A principal trading firm (PTF) is a firm that invests, hedges, or speculates for its own account.
This category may include specialized high-frequency trading firms (HTFs) as well as electronic nonbank market-making firms. Sometimes referred to as a proprietary trading firm.
Proof of Stake (PoS) is an algorithm by which a cryptocurrency’s blockchain aims to achieve distributed consensus.
Unlike Proof of Work or PoW, a person can validate transactions and create new blocks based on their individual wealth (stake) such as the total number of coins owned. One of the key advantages that PoS has over PoW is lower energy consumption.
Proof of Work (PoW) is an algorithm that rewards the first person that solves a computational problem (mining) to achieve distributed consensus.
Miners compete to solve difficult cryptographic puzzles in order to add the next block on the blockchain. It prevents spam and cyberattacks such as DDoS as it requires work (i.e. processing time).
Psychology in Forex is almost as important as the money that traders invest in the market. Without the proper mind-set, trading can be intimidating and confusing. Those who lose the most money in the market are those who don’t grasp this fundamental truth. Thought is reality here. Emotions have to be faced down and controlled in order to become a successful Forex trader.
It is often easier for traders to say that they can control their impulses, but when profit is staring them in the face, it can be hard to deny the chance for a better life. But it is just as important to stay in the trading game as it is to realize a profit. To guarantee a future in the Forex market, traders need to know how to control their impulses, remain motivated and persistent even as loss stares them in the face, and develop a self-awareness that will intuitively point them in the direction to success.
Scientists are only now beginning to realize the effect of emotions on a person’s thought process. It has been found that emotions are
A pullback describes price action when there is a tendency of a trending market to retrace a portion of the gains before continuing in the same direction.
It is is a temporary pause or dip in an asset’s overall trend.
The term is sometimes used interchangeably with “retracement”
A pullback is a short-term move in the opposite direction of the longer-term trend, which can offer an opportunity to join an uptrend at a relatively favorable price.
A pullback tells you that the overall market trend has temporarily paused.
This could be down to several factors, including a momentary loss of trader confidence after certain news or economic data releases.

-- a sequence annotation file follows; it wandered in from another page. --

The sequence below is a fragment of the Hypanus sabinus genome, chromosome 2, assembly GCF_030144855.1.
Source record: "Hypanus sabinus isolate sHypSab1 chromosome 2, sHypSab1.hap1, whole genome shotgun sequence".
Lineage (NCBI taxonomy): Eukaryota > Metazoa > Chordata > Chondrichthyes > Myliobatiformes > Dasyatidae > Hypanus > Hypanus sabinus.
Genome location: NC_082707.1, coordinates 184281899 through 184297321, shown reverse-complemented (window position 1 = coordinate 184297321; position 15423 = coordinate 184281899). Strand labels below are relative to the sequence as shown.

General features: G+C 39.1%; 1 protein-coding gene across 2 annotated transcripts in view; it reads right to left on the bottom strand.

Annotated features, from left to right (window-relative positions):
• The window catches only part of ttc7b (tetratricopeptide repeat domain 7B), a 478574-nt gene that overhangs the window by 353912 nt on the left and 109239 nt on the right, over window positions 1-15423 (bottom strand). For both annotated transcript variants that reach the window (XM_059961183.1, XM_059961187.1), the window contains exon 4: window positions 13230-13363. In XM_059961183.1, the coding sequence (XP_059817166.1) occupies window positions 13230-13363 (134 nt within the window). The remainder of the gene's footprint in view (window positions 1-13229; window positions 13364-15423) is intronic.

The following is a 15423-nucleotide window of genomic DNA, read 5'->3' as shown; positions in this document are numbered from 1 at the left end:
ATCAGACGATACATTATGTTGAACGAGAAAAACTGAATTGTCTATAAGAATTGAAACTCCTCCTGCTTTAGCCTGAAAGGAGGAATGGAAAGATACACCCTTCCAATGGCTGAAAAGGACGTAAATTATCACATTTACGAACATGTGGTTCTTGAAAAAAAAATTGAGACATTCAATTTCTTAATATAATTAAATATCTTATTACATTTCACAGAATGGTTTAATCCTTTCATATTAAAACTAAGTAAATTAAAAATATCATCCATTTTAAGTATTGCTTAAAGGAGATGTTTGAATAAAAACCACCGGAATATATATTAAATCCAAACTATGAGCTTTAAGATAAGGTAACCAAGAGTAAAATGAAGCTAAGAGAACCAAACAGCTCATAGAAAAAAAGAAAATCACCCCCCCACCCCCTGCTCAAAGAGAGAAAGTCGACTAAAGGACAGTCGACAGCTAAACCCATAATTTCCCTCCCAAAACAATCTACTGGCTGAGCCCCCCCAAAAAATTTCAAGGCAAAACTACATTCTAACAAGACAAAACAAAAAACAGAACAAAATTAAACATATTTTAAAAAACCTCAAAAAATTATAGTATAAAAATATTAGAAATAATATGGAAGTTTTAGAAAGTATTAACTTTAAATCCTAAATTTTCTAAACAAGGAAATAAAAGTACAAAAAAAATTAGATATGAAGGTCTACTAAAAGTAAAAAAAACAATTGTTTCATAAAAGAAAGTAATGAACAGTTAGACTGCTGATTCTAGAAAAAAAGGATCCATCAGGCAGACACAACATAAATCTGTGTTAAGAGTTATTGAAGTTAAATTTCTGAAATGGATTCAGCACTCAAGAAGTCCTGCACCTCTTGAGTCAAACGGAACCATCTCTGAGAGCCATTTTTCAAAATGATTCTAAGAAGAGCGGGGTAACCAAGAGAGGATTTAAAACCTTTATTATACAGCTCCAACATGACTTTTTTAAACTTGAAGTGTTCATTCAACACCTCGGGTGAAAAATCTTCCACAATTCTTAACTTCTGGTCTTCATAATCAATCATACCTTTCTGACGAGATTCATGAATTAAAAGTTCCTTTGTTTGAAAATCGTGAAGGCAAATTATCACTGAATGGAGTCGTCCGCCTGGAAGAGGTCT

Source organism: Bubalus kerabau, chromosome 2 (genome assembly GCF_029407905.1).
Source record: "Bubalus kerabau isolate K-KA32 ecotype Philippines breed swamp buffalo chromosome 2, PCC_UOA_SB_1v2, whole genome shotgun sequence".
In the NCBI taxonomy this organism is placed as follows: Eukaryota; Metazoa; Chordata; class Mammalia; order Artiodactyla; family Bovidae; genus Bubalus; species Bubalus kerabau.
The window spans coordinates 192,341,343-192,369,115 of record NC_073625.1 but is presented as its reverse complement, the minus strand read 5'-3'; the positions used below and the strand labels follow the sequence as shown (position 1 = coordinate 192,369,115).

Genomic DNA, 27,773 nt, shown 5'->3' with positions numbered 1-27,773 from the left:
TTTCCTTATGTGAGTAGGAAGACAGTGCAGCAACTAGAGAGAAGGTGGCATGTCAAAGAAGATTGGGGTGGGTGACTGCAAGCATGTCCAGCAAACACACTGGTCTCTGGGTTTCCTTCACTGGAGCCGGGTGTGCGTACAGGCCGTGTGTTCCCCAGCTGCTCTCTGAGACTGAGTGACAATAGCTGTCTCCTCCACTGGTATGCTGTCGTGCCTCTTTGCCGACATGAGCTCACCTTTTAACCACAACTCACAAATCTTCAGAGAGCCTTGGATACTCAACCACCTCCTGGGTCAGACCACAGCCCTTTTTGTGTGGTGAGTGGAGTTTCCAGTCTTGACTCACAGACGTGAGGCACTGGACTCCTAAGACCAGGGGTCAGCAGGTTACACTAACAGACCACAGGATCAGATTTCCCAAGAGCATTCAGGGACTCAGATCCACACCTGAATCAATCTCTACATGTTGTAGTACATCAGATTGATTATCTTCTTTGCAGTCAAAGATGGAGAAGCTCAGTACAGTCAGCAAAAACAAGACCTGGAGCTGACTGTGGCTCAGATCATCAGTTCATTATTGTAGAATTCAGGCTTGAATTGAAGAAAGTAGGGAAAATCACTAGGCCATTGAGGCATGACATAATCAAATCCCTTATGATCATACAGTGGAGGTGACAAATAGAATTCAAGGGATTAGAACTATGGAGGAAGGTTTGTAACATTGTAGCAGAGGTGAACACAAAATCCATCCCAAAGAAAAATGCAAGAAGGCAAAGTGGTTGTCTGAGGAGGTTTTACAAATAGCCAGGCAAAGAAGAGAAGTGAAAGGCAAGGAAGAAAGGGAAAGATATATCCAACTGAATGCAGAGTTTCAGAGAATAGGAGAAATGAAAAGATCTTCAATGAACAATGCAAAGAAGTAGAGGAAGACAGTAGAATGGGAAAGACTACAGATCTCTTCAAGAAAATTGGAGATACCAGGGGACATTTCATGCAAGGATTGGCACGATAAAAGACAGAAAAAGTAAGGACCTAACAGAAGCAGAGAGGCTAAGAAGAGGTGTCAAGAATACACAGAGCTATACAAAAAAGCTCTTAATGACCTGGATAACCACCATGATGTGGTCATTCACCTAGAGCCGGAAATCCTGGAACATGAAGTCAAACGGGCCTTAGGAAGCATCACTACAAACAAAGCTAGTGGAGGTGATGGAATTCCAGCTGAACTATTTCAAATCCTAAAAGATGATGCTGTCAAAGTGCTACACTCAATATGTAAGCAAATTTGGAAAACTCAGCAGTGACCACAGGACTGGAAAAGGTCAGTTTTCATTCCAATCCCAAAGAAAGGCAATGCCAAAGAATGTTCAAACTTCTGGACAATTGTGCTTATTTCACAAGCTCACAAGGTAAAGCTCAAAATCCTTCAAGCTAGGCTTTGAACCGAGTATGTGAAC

A pullback should not be confused with a reversal, which is a more permanent move against the prevailing trend.
You’ll need to determine whether the price drop is a pullback rather than an outright trend reversal.
Several indicators, including moving averages and pivot points, can help you to determine whether a pullback is actually a reversal.
The Purchasing Manager Index (PMI) assesses the business conditions of the manufacturing and service sectors of a country.
The PMI is used to measure the change in the spending of business firms.
About 500 purchasing managers are asked to grade the relative level of business conditions regarding employment, level of inventory and new orders, state of production, and supplier deliveries.
A reading above 50 indicates growth in the sector. Conversely, a reading below 50 points to a contraction.
What is PMI?
The PMI is a composite index that is based on five major indicators:
- New orders
- Inventory levels
- Supplier deliveries
- Employment environment.
Each indicator has a different weight and the data is adjusted for seasonal factors.
The Association of Purchasing Managers surveys over 300 purchasing managers nationwide who represent 20 different industries.
A PMI index over 50 indicates that manufacturing is expanding, while anything below 50 means that the industry is contracting.
Why is PMI important?
The PMI report is an extremely important indicator of the financial markets as it is the best indicator of factory production.
The index is popular for detecting inflationary pressure as well as manufacturing economic activity.
The PMI is not as strong as the CPI in detecting inflation, but because the data is released one day after the month, it is very timely.
Should the PMI report an unexpected change, it is usually followed by a quick reaction in the market.
One closely watched part of the report is growth in new orders, which predicts manufacturing activity in future months.
The Purchasing Power Parity (PPP) is a theory that states that the foreign exchange rate between two countries should be equal to the ratio between their respective prices of a fixed basket of goods. When this holds true, the exchange rate is said to be in equilibrium.
For instance, if a Big Mac, fries, and a rootbeer float costs $1.80 in the US and A$2.00 in Australia, then the AUDUSD exchange rate should be 1.80/2.00 or 0.9000.
This theory is based on the Law of One Price, which says that an item should have the same price (expressed in the same currency) in different countries. Of course, this doesn’t take transportation and transaction costs into account.